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Argument: Corn ethanol increases the price of corn and related foods

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Supporting evidence

  • Andrew Martin. "Food and Fuel Compete for Land". New York Times. December 18, 2007 - "Shopping at a Whole Foods Market in suburban Chicago, Meredith Estes said food prices have jumped so much she has resorted to coupons. Charles T. Rodgers Jr., an Arkansas cattle rancher, said normal feed rations so expensive and scarce he is scrambling for alternatives. In Oregon, Jack Joyce, the owner of Rogue Ales, said the cost of barley malt has soared 88 percent this year.
For years, cheap food and feed were taken for granted in the United States.
But now the price of some foods is rising sharply, and from the corridors of Washington to the aisles of neighborhood supermarkets, a blame alert is under way.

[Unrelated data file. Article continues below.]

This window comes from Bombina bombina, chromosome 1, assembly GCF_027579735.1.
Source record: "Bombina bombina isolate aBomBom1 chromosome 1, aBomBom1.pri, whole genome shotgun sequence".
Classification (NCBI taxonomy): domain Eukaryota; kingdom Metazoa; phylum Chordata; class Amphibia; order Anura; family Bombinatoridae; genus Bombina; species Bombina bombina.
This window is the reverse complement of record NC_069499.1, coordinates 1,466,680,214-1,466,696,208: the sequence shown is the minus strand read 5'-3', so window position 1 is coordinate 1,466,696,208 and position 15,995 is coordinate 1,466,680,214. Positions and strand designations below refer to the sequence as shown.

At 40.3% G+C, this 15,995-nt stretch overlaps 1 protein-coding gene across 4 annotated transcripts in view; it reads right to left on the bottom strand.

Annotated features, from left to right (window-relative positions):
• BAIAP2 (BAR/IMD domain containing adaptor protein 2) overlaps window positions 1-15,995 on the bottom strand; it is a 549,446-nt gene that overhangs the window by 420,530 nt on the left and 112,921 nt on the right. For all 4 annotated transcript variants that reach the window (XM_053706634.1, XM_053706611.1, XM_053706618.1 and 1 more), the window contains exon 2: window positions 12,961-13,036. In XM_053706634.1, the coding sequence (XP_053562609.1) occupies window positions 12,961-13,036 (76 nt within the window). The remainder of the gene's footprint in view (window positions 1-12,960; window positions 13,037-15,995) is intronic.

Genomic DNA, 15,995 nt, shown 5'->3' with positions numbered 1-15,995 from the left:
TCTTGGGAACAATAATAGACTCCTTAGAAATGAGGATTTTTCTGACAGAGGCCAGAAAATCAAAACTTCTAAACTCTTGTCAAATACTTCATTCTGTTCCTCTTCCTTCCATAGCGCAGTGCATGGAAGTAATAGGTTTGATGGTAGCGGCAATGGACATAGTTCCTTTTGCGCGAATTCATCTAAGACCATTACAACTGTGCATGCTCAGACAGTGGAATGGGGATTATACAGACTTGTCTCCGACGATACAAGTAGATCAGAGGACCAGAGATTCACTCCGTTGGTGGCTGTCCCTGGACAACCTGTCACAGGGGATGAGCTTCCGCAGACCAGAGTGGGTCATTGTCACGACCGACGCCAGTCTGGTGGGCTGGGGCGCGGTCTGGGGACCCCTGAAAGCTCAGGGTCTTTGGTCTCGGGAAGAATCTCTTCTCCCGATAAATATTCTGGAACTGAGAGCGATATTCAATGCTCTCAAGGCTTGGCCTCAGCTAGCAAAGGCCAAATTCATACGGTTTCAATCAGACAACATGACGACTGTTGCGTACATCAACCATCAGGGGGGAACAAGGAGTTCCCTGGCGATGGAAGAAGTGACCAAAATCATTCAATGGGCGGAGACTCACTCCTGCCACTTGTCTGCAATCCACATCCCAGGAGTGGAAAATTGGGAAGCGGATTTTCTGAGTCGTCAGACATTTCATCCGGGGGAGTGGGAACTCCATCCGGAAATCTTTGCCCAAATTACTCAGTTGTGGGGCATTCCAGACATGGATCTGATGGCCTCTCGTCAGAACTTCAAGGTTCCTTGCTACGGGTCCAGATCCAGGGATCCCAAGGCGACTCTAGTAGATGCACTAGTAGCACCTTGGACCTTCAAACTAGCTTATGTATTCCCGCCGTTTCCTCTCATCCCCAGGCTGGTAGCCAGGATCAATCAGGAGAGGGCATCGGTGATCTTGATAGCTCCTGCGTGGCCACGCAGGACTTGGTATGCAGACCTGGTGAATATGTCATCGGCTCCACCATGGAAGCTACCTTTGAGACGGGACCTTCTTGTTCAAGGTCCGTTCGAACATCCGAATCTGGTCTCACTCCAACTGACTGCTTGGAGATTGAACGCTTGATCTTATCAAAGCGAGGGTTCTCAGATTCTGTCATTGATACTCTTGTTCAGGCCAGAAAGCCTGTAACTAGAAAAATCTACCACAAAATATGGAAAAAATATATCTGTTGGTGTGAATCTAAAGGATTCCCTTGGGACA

Among the favorite targets is ethanol, especially for food manufacturers and livestock farmers who seethe at government mandates for ethanol production. The ethanol boom, they contend, is raising corn prices, driving up the cost of producing dairy products and meat, and causing farmers to plant so much corn as to crowd out other crops."


  • "The pros and cons of biofuels". CNN.com., April 22, 2008 - "Ethanol is energy intensive to produce, and the recent boom has pushed corn prices to more than $5 a bushel (from $2 in 2006). That is increasing the cost of everything from beef to soft drinks. The biofuels craze is helping drive up grain prices worldwide as farmers devote more acres to corn and less to other crops."

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